• In addition to under-enrolling students with special needs and learning English, who often underperform as compared to their peers on state standardized tests, charters lose their students at an alarming rate. Again, using publicly available data for analysis, we see that in 2007 Success Academy Harlem I enrolled 73 students in the first grade. Today, as they enter the 11th grade, this class now contains just 18 students.  Where do these students go and why do they leave? 

  • The Independent Budget Office (IBO) has found that NYC charters have higher levels of attrition for students with disabilities. In recent years, many documented stories of children with special needs being pushed out and/or illegally suspended from NYC charter schools, without due process, have been published. Some charters have suspension rates two to three times that in the surrounding district schools.  
  •  According to DOE discipline code, students in NYC public schools can only be expelled if they are in general education classes, and have turned 17 prior to the beginning of the school year. Yet the SUNY charter Institution notes in a renewal document for Harlem Success 2 that the “implementation of the expulsions does not align with stated policy language,” though it did not reveal how many students were expelled.  As to Success Academy suspensions, the Institute writes, “It was unclear that live instruction was consistently provided in accordance with New York’s compulsory education law.” 
  •  Charter schools siphon resources from traditional public schools. Currently the DOE budget for charters surpassed $2 billion per year. According to state law, if charters are not given space in public school buildings, the city must provide funds for them to rent their own space, which further diminishes the resources available to our local public schools.
  •  According to the IBO, the two thirds of charter school students in co-located buildings receive more in per pupil funding than public school students, when their free space and services are taken into account. Since the new requirement that NYC provide free space for every new charter, these inequities have grown even worse. 
We have examined the applications that Zeta put together and pull out just a few areas that cause special concern.

First, Zeta proposes to co-locate their charter school with an existing public school (see page 164). Our district has had numerous, negative experiences with co-locations and CEC6 has also passed a resolution opposing further co-locations in the district. Specifically, the application states:

“As mentioned in Response 16(a) above, we will promptly be submitting to the NYC DOE our written requests that the DOE co-locate the two proposed schools in CSDs 6 (Upper Manhattan) and 12 (Central Bronx), respectively. We have reviewed the DOE’s UnderUtilized Space Memorandum for the 2017-2018 School Year As of February 23, 2017. The Under-Utilized Space memorandum lists 320 significantly underutilized DOE public school buildings, 19 of which are located in CSDs 6 and 12. Accordingly, we are optimistic that the DOE will be able to co-locate our two schools within the requested CSDs.”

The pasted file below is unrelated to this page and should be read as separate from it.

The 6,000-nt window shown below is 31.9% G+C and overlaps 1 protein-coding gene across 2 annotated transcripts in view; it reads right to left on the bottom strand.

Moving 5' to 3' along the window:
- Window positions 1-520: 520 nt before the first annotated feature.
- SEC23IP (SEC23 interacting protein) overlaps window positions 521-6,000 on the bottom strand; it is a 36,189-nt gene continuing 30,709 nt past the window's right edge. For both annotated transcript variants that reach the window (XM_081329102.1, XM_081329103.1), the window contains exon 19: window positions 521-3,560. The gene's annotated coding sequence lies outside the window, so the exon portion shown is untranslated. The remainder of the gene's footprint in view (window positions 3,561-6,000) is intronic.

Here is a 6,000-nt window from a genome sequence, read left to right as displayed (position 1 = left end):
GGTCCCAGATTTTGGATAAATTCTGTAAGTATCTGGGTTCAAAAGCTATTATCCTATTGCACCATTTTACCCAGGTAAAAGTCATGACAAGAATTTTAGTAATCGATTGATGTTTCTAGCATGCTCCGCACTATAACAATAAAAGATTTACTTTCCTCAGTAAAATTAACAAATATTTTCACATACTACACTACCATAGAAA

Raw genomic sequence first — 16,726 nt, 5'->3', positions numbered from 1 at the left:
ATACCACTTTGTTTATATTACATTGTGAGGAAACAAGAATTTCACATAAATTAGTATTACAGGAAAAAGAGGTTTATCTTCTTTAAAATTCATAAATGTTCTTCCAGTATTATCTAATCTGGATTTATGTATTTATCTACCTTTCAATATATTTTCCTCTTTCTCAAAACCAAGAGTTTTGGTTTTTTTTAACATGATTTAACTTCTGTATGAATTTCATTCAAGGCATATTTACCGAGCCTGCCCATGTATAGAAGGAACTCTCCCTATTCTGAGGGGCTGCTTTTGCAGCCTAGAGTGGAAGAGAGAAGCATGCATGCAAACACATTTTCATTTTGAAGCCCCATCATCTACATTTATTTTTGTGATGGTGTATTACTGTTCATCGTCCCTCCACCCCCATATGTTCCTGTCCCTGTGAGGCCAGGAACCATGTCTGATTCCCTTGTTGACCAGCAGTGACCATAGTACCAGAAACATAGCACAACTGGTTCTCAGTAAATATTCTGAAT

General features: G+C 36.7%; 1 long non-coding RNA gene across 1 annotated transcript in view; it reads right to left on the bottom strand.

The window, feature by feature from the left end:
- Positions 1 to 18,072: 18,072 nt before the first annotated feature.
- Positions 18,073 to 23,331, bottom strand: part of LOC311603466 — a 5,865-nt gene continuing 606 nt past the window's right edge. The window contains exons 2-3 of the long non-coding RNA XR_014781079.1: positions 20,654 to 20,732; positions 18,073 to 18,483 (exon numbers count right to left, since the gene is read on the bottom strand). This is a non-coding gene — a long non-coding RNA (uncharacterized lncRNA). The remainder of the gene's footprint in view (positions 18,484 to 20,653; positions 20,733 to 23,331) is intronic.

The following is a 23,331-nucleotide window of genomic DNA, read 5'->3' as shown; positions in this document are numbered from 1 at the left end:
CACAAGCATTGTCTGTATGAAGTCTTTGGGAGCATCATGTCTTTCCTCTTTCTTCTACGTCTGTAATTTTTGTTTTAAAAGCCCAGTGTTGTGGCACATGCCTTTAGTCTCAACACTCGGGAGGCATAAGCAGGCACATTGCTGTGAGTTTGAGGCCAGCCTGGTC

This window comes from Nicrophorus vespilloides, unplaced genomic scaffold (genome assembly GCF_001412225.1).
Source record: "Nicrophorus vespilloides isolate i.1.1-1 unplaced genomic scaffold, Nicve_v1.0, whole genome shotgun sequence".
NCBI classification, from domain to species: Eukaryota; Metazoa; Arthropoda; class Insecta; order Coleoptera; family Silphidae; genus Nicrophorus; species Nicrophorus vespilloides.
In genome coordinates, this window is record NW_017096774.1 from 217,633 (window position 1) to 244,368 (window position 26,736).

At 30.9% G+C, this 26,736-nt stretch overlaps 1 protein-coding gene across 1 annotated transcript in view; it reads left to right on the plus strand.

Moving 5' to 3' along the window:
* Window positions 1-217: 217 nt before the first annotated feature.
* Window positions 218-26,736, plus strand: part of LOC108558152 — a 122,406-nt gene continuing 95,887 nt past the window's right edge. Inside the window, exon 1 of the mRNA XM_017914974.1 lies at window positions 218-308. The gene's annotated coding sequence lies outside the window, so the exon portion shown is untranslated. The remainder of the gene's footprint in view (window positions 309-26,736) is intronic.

Second, Zeta proposes to educate English Language Learners using an “immersion” method that amounts to all instruction being in English (p. 300). Although they cite various sources to support this, which I must note focus on early childhood education and not K-5 education, recent syntheses of the evidence on educating primary school level children who are learning English suggests that dual language or bilingual education, which encourages fluency in both the primary language and English. 

Third, the charter application does not indicate that a robust, culturally-grounded or well-rounded education will be generated. The emphasis is on performing well on standardized assessments and relegates the arts and languages to “enrichment” (p. 24) 

Fourth, despite statements about community outreach, very little actually occurred in District Six and much of that either at the end of very busy school year or over the summer. Further, no elected officials in our district, other than the Independent Democrat Caucus state representative, state Senator Alcantara, wrote a letter of support.  

Fifth, the application emphasizes that great need for schools with students who perform well on standardized tests and also on the need for integrated schools. Our district is predominately Hispanic and/or Latino and low or lower income. Increasing diversity and deconcentrating various forms of capital at a small number of specific schools is a goal for District Six, as is increasing the number of dual language schools. The Zeta school, however, cannot likely increase diversity without enrolling student who do not live in the district. This suggests that the school both will not serve D6 students and will increase the number of private vehicles on the streets surrounding the building where the school is co-located, a situation similar to the traffic nightmare that currently characterizes the SACS located at the Mother Cabrini site in Washington Heights.